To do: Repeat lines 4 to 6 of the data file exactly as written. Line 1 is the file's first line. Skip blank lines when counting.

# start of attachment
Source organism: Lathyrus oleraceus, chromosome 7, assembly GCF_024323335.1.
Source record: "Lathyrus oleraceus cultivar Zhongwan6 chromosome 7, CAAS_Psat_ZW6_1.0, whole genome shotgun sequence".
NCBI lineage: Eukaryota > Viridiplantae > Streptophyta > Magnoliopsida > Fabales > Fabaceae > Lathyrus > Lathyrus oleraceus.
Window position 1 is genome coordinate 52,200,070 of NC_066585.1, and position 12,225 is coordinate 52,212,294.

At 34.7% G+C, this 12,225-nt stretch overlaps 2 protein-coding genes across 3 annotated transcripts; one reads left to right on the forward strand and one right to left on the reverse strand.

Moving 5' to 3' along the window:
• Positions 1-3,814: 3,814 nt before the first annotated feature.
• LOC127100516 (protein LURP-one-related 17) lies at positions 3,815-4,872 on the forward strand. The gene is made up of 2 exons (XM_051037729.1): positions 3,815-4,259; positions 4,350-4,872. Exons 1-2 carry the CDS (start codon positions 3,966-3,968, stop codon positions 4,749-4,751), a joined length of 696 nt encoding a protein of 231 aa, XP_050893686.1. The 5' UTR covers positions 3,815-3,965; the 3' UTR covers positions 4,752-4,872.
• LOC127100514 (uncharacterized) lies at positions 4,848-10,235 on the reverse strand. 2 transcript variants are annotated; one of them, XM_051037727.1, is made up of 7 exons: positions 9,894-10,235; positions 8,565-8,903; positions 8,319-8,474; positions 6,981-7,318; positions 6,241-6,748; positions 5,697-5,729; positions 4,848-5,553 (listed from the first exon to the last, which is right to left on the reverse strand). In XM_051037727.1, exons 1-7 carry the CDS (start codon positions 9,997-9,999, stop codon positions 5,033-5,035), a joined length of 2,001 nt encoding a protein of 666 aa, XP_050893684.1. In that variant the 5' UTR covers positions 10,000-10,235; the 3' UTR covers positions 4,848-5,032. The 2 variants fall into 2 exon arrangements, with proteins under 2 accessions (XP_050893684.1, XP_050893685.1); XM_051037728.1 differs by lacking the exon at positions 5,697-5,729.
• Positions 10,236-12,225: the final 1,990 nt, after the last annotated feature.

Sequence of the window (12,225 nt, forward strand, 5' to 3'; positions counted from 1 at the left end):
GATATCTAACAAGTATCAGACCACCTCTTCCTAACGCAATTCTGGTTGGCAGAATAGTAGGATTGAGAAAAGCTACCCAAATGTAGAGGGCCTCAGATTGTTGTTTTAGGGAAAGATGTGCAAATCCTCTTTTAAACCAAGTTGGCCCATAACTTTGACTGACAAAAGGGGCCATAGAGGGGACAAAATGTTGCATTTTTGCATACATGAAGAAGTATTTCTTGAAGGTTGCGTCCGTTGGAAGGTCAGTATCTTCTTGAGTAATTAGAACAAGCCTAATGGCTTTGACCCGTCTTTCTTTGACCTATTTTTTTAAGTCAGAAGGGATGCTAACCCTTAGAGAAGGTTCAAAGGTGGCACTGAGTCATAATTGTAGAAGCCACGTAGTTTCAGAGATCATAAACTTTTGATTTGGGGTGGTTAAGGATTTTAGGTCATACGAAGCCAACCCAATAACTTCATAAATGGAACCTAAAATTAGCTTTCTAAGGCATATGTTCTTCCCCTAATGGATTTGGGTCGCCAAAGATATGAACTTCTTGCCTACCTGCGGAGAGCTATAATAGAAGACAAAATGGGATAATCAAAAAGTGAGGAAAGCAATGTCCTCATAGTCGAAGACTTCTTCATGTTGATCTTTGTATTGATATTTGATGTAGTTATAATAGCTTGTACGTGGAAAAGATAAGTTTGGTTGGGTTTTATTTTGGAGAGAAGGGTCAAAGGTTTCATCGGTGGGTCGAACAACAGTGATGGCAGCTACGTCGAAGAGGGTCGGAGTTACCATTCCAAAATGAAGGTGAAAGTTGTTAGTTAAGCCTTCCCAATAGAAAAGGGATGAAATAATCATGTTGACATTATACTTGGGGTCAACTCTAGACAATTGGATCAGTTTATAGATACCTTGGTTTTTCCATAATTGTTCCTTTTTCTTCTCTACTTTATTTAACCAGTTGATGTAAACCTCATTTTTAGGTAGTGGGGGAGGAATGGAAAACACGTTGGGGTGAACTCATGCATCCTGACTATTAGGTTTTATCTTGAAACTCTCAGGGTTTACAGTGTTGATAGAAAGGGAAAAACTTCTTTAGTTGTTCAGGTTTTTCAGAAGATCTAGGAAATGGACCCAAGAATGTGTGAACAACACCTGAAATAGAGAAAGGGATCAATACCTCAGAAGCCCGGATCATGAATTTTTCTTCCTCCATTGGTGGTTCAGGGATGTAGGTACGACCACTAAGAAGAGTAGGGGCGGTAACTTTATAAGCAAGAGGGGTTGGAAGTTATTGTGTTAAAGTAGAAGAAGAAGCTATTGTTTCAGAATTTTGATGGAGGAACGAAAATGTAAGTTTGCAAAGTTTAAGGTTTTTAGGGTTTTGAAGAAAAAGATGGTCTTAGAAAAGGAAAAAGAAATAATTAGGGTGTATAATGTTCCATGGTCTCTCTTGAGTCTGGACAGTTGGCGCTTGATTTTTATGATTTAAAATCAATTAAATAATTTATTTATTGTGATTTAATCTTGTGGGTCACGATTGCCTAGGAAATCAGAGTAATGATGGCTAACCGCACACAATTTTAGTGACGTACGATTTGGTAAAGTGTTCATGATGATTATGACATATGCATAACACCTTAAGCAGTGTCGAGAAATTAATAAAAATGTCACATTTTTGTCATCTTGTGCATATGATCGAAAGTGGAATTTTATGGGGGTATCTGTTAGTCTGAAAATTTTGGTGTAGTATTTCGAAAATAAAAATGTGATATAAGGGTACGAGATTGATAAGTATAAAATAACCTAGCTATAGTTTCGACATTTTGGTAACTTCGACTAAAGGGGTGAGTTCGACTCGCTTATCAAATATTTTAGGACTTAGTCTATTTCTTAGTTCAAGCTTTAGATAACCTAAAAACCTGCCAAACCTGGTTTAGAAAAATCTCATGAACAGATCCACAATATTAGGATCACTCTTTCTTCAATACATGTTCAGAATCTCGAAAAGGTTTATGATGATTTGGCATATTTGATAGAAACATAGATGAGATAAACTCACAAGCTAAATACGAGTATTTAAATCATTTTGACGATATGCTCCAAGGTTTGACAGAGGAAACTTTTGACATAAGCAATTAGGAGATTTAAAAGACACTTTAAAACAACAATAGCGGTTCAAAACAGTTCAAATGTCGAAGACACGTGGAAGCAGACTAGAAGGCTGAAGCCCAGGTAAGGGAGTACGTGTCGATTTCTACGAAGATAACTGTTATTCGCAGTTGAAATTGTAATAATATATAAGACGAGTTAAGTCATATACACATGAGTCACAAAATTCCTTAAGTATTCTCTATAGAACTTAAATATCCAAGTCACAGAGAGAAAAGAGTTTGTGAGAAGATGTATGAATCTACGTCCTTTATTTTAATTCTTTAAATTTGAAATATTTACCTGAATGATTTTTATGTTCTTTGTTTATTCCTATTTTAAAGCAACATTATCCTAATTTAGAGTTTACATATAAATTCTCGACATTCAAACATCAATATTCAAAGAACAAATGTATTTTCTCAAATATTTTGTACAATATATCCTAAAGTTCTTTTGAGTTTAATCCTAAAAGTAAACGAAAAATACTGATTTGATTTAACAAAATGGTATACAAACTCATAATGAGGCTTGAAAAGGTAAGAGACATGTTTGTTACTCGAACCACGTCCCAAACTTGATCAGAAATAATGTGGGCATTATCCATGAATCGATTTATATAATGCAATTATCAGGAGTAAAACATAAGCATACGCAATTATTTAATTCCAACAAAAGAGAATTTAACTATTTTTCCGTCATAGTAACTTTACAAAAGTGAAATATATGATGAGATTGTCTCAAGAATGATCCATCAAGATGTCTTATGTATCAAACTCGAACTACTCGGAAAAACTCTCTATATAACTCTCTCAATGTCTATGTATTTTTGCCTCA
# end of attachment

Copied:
Window position 1 is genome coordinate 52,200,070 of NC_066585.1, and position 12,225 is coordinate 52,212,294.

At 34.7% G+C, this 12,225-nt stretch overlaps 2 protein-coding genes across 3 annotated transcripts; one reads left to right on the forward strand and one right to left on the reverse strand.

Moving 5' to 3' along the window: